sENIOR CITIZEN After 35 years with the ICCR, Bijan Mukherjee began afresh with Impressario India, a centre for the promotion of arts in New Delhi, writes SANGEETA BAROOAH PISHAROTY
T o the regulars in the cultural ring of Delhi, Bijan Mukherjee, rather Bijan da, is a familiar face. “Everyone calls me dada,” says Bijan da his words suffused with pride, leaving no room for doubt that he simply loves this suffix to his name. His is a happy soul, “simply because I am doing what I like to do,” he declares. In 1993, following his retirement from the Indian Council for Cultural Relations (ICCR) after 35 years of service, Bijan da started Impresario India, a centre for the promotion of arts in Delhi. In 18 years of action, it has certainly shaped a space for itself on the artistic firmament of the city. But Bijan da is still excited about “how it started.”
“It was an interesting story; Vasant Sathe, the then head of ICCR, told me, ‘ Dada, you can't retire, we will do something.' But I told him, ‘Sir, I don't want to retire twice'. I told him I wanted to do something on my own and he supported me. It was vocalist Naina Devi who actually showed me the way. She told me, ‘Our art forms are dying, you do something.' She was unwell those days and yet took me to Sangeet Natak Akademi to garner funds for it. Being in a sarkari establishment like ICCR, funds were never a problem for us, so I had no idea how to generate finances for my organisation.”
Naina Devi told him categorically to breathe life into the traditional form of kirtan recital. “Kirtan is an ancient form of music. Since she was a Thumri singer, she was not too happy with the way people usually recite kirtan, so she went to Vrindavan and learnt it the right way. Thereafter she trained three of her senior disciples. Impresario India began with a kirtan performance by her disciples but she didn't live to attend the programme,” recalls Bijan da.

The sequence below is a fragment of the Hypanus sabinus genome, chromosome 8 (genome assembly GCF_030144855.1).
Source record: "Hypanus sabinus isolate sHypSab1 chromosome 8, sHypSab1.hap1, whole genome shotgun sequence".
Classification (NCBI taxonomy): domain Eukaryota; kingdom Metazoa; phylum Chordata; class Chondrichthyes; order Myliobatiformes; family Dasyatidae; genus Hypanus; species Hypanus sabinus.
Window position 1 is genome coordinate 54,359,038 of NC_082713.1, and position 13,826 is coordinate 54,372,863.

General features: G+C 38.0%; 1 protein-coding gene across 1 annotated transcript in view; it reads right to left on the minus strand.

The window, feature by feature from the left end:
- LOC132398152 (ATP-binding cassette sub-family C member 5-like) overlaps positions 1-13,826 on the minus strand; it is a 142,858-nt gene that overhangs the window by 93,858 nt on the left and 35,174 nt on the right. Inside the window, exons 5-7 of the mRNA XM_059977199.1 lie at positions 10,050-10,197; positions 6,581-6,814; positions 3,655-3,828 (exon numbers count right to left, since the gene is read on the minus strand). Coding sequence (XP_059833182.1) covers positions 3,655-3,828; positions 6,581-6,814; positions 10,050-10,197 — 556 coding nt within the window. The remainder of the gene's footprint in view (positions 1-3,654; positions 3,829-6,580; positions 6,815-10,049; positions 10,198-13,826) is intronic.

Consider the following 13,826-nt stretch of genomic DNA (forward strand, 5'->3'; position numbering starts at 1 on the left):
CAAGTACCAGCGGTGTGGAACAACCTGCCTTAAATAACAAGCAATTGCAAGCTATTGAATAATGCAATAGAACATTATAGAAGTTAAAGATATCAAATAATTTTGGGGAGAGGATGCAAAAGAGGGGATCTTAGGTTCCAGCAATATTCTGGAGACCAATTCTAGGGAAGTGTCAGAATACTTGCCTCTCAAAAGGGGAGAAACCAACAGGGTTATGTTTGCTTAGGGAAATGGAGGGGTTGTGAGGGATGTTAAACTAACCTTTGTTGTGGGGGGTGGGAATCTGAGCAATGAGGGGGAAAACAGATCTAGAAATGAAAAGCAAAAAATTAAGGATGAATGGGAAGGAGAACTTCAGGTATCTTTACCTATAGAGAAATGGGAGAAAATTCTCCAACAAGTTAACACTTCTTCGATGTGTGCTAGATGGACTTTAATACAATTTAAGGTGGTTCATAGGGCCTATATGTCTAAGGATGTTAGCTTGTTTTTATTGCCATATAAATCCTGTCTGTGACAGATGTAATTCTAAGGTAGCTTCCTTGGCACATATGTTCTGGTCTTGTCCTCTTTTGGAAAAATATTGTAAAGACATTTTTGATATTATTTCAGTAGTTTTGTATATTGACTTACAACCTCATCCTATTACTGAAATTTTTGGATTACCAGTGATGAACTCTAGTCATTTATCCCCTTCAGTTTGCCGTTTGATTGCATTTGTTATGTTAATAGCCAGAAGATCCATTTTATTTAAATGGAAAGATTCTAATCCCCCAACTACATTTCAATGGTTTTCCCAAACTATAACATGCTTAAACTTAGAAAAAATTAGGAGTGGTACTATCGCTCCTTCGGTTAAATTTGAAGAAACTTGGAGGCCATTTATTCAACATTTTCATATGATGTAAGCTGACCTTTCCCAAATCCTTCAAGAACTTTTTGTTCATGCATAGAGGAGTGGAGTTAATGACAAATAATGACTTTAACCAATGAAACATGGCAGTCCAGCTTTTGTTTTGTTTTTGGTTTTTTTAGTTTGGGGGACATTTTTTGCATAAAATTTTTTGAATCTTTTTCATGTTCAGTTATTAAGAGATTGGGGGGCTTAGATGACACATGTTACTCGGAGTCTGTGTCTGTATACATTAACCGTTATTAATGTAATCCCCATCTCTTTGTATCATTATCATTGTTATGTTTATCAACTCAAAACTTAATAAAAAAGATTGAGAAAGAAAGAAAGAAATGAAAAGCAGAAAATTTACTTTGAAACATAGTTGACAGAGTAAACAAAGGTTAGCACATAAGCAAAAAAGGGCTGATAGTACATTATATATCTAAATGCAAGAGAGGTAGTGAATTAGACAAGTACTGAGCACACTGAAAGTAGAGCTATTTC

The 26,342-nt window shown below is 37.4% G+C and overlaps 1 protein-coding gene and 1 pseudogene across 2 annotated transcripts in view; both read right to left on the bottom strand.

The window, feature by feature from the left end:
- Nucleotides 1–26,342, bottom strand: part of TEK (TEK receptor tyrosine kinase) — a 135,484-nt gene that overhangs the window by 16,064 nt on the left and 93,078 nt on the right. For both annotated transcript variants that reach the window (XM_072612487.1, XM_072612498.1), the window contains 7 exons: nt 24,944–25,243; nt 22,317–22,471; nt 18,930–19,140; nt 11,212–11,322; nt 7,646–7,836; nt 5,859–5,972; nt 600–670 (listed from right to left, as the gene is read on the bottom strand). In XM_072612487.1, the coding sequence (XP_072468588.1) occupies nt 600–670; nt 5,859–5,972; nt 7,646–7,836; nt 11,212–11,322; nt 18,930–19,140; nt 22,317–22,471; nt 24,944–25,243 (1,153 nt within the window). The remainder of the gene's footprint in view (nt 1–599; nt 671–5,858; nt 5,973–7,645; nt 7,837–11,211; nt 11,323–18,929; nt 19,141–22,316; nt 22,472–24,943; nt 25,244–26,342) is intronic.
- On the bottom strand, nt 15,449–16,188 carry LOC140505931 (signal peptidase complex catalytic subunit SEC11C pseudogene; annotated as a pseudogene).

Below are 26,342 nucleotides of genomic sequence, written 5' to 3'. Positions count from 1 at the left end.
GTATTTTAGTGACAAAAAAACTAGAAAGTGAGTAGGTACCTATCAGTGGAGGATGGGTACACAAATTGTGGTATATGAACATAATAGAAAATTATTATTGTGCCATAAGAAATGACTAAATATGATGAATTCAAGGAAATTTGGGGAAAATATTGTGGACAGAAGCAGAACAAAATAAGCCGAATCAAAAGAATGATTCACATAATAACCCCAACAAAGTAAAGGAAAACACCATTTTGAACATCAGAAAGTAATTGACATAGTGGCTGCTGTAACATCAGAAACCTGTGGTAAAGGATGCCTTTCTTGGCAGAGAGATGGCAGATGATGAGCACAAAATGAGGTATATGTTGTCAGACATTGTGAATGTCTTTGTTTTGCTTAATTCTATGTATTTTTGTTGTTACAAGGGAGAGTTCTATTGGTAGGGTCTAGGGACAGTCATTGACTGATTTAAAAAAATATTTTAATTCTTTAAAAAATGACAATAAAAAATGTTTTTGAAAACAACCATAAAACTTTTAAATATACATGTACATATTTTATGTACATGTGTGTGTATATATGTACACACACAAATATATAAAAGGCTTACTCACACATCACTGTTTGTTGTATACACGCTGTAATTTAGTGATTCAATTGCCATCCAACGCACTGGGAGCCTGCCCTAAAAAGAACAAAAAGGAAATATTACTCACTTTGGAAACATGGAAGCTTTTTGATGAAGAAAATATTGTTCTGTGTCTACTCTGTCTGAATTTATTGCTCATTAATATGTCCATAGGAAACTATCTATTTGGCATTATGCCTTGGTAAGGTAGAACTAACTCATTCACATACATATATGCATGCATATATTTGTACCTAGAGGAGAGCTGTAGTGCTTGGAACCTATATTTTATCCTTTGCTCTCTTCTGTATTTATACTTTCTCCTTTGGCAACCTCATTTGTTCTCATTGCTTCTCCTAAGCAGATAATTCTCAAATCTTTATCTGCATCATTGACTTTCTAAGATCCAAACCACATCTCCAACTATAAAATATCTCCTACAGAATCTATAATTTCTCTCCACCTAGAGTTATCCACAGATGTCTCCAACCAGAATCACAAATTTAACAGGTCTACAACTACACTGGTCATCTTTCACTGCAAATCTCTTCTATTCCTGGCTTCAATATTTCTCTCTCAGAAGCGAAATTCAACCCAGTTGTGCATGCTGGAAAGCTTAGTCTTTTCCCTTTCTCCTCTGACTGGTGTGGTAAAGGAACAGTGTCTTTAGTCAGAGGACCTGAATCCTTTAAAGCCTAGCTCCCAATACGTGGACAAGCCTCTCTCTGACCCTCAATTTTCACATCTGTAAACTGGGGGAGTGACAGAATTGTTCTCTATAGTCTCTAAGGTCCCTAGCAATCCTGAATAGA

Today, Impresario India stages a staggering 65 programmes on music, dance and poetry a year, “which means five to six programmes a month.” Its annual festivals on new choreography, Tagore songs and culture from the banks of the Brahmaputra are particularly looked forward to. “We present never-before-performed compositions, particularly in the new choreography festival. Because of my long association with various artistes, it is easy for me to spot people across the country who are doing good work,” he says. Attracting youth to the arts is also a focus of Impresario India. “Unless the younger generation is interested in carrying forward the arts, how can you secure the future?” he asks. So in every programme of Impressario India, “there is a group of students attending it.” It also works with special children.
In his directory of difficulties that he has come upon in all these years, lack of funds is the only entry, but he insists, “The will to go on is more important.”
He is nostalgic about his ICCR days: “There was a keen interest in our political leaders then to promote arts. They would not only attend shows but invite the visiting artistes home. After Indira Gandhi's time, it has lessened because of security reasons.” He particularly remembers the Soviet Union Festival in 1987. “Mrs. Gandhi watched most programmes. While performing in a circus, a girl fell and injured herself. Mrs. Gandhi was concerned; next day, she asked us to send a bouquet to that girl on her behalf.” The festival, he continues, “was year-long and the two countries exchanged 10 groups a month. It was an exciting time for us. A Bolshoi ballet group came to dance here on ice; we had to make a huge ice pool at the Indira Gandhi Stadium for it. We got an orchestra pit made in the Siri Fort auditorium to fit in a 120-member orchestra team. The pit is still there. Our engineers had to visit that country and shoot pictures of their auditoriums to make the changes in our auditoriums.” On a wistful note, he also remembers how “many years ago, Sheila Dikshit, who was then not the Chief Minister of Delhi, watched a dance recital of Uma Sharma sitting on the floor in a packed auditorium.”
Bijan da is 76 years old now but says he has no time to feel his age. “Every day, I have to work to organise shows. The new choreography festival is on from March 23 to 25. Then there are other programmes too.”